• Olympic: Three Parks in One

    Olympic

    National Park Washington

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  • Enchanted Valley Temporarily Closed to Camping September 1-14

    To protect contractor and visitor safety, Enchanted Valley will be temporarily closed to all public camping during the relocation of Enchanted Valley Chalet. Hikers and stock users may continue to travel through the valley, must be escorted by park staff. More »

  • Spruce Railroad Trail Improvements to Begin August 5

    Spruce Railroad Trail will be closed from the Lyre River TH to approximately 0.25 miles east of Devil’s Punchbowl. Work is expected to be completed by the end of October. The remainder of the trail will be accessible from the Camp David Jr. Road TH. More »

  • Safety Advisory: Mountain Goats

    NPS has received reports of aggressive mountain goats near trails at Hurricane Ridge, Royal Basin, Seven Lakes Basin, Lake of the Angeles, & Grand Pass. Visitors are required to maintain a distance of at least 50 yards from all wildlife. More »

Park Newsletter for November 23, 2007

family in raincoats walking through woods

Olympic invites exploration even during the rainy days of November.

Visitation Update

Olympic National Park has recorded nearly 3.5 million park visits so far this year, a ten percent increase over this time last year.

Although the late fall and winter months are commonly regarded as the 'off-season', Olympic continues to offer a myriad of possibilities for exploration and enjoyment. Low elevation destinations usually stay snow free, while the Hurricane Ridge Road -- weather permitting -- provides access to snow-covered meadows and subalpine forests.

 
group of people walking through parking lot

Park Hosts Chinese Delegation

Olympic was one of three U.S. national parks recently visited by a delegation of government and non-governmental officials from China's Yunnan Province. The group visited Grand Canyon, Yosemite and Olympic, with the goal of gathering insights and information to further China's system of national parks.

At Olympic, the group had question and answer sessions with Superintendent Bill Laitner and other senior staff, visited the Elwha dam and toured Olympic Park Institute.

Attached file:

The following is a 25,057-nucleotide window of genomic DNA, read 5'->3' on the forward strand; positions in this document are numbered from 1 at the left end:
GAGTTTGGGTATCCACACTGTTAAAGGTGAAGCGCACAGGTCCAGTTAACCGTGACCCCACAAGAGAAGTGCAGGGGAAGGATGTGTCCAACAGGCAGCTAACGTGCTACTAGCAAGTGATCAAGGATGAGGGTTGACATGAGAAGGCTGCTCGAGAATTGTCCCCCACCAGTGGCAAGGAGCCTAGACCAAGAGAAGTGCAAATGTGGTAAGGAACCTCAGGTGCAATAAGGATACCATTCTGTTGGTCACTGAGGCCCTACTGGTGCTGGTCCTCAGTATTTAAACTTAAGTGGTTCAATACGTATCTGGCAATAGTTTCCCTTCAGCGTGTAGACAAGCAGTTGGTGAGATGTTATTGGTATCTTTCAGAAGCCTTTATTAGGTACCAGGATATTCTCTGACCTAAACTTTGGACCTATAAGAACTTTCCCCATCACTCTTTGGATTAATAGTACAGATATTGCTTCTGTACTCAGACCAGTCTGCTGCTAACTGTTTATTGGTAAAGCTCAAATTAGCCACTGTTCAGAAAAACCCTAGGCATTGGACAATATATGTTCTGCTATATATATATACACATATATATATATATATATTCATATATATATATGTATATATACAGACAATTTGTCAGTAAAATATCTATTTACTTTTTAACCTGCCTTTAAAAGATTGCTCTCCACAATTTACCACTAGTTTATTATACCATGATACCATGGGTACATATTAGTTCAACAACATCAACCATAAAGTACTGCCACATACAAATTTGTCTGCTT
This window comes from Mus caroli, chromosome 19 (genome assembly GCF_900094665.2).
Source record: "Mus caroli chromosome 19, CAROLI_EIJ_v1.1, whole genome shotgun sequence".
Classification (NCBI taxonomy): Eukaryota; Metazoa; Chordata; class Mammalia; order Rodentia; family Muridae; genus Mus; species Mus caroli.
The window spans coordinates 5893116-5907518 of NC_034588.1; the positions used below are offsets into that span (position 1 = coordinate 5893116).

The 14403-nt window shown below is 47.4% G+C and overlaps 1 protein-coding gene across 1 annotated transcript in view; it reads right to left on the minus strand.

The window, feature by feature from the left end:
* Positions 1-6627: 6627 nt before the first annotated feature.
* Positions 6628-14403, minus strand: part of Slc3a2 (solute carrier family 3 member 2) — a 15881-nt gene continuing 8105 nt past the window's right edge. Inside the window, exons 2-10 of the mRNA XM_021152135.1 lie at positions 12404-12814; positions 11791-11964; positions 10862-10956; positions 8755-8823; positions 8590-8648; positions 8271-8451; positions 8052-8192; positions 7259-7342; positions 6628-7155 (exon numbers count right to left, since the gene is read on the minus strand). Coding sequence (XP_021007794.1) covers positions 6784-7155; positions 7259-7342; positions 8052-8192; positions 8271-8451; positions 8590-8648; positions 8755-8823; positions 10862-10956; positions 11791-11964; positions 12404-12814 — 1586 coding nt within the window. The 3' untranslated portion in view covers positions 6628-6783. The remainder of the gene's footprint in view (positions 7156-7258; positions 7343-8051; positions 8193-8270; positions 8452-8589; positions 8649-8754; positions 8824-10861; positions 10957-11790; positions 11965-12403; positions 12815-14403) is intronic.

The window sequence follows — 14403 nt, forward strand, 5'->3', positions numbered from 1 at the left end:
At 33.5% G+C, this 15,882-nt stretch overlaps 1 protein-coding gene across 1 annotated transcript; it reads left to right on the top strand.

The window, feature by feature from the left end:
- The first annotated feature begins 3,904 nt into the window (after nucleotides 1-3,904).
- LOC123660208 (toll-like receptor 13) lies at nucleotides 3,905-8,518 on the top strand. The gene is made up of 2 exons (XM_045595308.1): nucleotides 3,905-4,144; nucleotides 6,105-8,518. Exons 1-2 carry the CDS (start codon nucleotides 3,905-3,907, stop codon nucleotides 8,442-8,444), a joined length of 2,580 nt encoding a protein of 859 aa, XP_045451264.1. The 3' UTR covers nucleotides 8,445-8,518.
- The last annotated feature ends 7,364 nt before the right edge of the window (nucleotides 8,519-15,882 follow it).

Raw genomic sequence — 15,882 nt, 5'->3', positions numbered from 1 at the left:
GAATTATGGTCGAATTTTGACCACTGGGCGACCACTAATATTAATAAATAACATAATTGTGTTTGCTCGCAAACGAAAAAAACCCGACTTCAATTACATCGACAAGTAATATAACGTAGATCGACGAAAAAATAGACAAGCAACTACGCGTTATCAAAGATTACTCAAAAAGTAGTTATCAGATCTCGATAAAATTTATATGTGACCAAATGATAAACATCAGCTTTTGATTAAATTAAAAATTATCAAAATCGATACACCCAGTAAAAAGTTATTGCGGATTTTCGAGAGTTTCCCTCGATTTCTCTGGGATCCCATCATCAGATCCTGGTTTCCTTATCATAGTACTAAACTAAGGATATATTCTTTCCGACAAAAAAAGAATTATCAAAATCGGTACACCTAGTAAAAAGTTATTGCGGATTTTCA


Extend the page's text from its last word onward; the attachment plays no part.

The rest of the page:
Learn more about how the National Park Service supports and benefits from working with other countries' park systems.

 
electrical power pole on ground

High winds on November 12 felled power poles in Elwha Valley's Glines Canyon.

Bureau of Reclamation Photo

Many Hands Restore Elwha Power Lines

The winds of November 12 -- gusting as high as 123 miles an hour at the Glines Canyon dam -- damaged numerous power poles and resulted in nine line breaks along the stretch of electrical line between the Glines Canyon and Elwha dams.

The U.S. Bureau of Reclamation, under an agreement with the National Park Service, operates the two dams and manages the associated power lines. In the aftermath of the storm, the Bureau turned to the local Public Utility District (PUD) and the City of Port Angeles for help in repairing the downed lines and poles, while park crews took care of clearing debris and fallen trees. The Bureau's Elwha Program Coordinator expressed his gratitude for the assistance provided by the City, PUD and park.

Both the Glines Canyon and Elwha dams are slated for removal as part of the Elwha Restoration Project. Dam removal will begin after water quality protection facilities are completed.

Did You Know?

closeup of cow elk face

Olympic National Park protects the largest unmanaged herd of Roosevelt elk in the world. Olympic was almost named "Elk National Park" and was established in part to protect these stately animals.